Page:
I’m also very excited for Wildcatters, which didn’t even appear on my list last week.  Although I have not yet played, I got a fairly thorough walkthrough from one of the designers, and the mechanisms appear clever and right up my alley.  Desperately hoping to get it to the table before the week is out.

Enough Lessons.   I know, I know.  You came for a stream of poorly taken cell phone photos, and I am here to deliver!

Let’s start with today’s theme, which appeared to be “bigger is better”:

Big Concept.Big Jenga.Big Tash-Kalar.Big Whatever This Is.

And end with the gratuitous “current state of the loot” photo.

As of 12:30 pm Thursday.

Hopefully, I will have more for you all tomorrow after I get to play a few more games.

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5 Responses to Ben McJunkin – An Essen First-Timer: Day 1

  1. ndg says:

    “Big Whatever This Is” is Big Krosmaster: Arena.

  2. Boyd Ludlow says:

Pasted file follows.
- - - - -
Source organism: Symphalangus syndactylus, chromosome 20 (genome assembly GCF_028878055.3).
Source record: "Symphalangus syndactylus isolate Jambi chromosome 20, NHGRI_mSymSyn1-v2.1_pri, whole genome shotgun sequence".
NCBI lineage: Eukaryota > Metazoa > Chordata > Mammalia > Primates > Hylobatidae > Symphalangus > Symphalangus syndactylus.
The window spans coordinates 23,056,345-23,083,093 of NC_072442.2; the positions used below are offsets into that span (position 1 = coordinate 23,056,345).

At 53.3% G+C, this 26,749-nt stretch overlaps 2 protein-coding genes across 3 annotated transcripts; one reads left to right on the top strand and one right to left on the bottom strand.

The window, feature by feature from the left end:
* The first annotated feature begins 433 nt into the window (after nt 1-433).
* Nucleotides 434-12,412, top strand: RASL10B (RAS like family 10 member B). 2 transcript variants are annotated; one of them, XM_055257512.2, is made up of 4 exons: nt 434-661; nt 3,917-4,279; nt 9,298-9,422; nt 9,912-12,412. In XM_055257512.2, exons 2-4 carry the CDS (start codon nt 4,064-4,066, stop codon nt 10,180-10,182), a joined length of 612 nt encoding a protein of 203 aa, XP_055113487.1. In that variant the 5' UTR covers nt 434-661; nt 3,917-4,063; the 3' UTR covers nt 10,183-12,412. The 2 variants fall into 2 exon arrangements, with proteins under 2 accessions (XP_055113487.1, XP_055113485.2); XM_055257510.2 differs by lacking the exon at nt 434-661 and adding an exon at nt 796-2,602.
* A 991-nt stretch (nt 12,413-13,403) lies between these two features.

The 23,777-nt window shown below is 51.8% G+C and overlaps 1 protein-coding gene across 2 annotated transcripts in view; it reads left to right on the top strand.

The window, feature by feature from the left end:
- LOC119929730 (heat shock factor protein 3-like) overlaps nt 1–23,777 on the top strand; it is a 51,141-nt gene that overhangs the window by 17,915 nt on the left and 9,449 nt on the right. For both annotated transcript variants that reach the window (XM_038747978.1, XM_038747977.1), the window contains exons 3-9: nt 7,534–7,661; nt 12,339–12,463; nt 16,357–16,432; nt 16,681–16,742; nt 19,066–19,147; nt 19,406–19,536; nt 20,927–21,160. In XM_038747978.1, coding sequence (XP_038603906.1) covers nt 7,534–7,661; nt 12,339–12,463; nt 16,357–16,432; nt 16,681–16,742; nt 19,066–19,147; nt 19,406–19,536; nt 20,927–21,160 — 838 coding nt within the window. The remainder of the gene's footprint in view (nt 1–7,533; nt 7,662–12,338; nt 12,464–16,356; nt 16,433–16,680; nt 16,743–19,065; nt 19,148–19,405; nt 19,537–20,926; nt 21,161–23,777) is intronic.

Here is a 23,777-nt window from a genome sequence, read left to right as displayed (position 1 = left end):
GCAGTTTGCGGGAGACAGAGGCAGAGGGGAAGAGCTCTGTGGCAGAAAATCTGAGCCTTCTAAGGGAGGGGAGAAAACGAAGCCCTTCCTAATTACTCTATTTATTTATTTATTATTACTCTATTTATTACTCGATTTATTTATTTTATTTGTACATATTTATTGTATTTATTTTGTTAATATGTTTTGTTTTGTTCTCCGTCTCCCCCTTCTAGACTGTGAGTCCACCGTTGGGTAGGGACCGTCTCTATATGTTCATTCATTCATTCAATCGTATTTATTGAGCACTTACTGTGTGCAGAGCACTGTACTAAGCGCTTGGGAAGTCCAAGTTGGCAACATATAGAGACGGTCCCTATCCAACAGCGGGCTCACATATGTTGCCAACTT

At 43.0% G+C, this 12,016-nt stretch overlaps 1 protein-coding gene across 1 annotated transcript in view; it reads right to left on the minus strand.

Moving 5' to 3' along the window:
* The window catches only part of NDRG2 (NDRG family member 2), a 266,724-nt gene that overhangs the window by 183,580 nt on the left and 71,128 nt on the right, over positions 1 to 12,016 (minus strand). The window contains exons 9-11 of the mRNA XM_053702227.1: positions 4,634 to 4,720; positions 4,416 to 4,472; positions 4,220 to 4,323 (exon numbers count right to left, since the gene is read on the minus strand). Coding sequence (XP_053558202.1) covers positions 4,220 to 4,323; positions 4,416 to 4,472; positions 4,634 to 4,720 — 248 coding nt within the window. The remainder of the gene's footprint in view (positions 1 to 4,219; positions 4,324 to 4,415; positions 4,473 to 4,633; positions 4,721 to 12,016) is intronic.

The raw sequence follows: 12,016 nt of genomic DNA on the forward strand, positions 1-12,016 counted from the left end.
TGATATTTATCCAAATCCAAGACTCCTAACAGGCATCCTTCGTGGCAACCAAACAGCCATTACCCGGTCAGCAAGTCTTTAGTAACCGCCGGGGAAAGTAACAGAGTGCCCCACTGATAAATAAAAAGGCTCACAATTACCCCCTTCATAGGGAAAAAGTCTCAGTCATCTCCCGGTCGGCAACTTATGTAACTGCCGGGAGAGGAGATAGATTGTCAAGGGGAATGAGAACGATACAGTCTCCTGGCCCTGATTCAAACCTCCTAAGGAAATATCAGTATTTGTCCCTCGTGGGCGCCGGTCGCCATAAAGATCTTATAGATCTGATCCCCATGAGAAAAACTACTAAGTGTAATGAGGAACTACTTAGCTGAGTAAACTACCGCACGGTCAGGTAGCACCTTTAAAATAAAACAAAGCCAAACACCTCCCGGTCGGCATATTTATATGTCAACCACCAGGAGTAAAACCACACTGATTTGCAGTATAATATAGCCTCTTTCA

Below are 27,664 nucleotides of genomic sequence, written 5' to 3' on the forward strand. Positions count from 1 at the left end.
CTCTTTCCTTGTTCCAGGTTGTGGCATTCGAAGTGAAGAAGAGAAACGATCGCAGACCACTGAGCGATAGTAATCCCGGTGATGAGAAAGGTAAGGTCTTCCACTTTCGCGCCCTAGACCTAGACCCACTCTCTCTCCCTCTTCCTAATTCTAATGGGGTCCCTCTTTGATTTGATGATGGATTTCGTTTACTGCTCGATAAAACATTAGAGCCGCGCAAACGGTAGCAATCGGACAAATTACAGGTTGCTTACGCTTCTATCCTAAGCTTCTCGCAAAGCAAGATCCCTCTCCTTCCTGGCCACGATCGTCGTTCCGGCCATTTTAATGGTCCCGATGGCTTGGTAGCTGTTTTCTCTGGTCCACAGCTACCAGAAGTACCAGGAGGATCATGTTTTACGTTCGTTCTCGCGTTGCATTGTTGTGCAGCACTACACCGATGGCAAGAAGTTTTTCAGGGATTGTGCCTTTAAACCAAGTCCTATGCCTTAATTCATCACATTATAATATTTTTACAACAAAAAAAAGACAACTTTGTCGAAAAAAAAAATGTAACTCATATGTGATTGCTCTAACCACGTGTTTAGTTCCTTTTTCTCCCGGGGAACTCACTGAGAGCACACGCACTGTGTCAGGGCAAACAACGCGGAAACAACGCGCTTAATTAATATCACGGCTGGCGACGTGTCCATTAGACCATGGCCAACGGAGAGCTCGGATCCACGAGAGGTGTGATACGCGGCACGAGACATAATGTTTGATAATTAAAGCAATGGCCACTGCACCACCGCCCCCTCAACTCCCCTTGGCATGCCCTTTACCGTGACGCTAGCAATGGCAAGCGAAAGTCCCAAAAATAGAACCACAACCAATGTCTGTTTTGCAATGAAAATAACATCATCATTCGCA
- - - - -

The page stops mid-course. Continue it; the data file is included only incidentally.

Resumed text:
So I see Field of Glory: The Card Game was not pulped.

    What’s the round box? I think I’ve seen it in other loot photos but can’t place the game.

    • Ben (chally) says:

      Field of Glory: The Card Game indeed made it. They got their issues sorted out the day after the big announcement. Looking forward to giving it a try.

      The round box is Sushi Draft from Japon Brand. It’s a light filler, but I need a couple more of those and I like the production quality and theme.

  3. Alan How says:

    Wildcatters is very enjoyable. Loads of good decisions as you build, but money is tight. When you execute you plans you often pay or receive shares in other companies which works really well. My sleeper hit for the show.

  4. Yoki says:

    “By contrast, Mush! Mush! Snow Tails 2 proved to be rather enjoyable. I taught the game to 6 other people and we finished our race quickly and competitively.”
    Competitively? I think I took last place rather convincingly, sitting in a snow drift with my dogs looking at my sled all in pieces. :D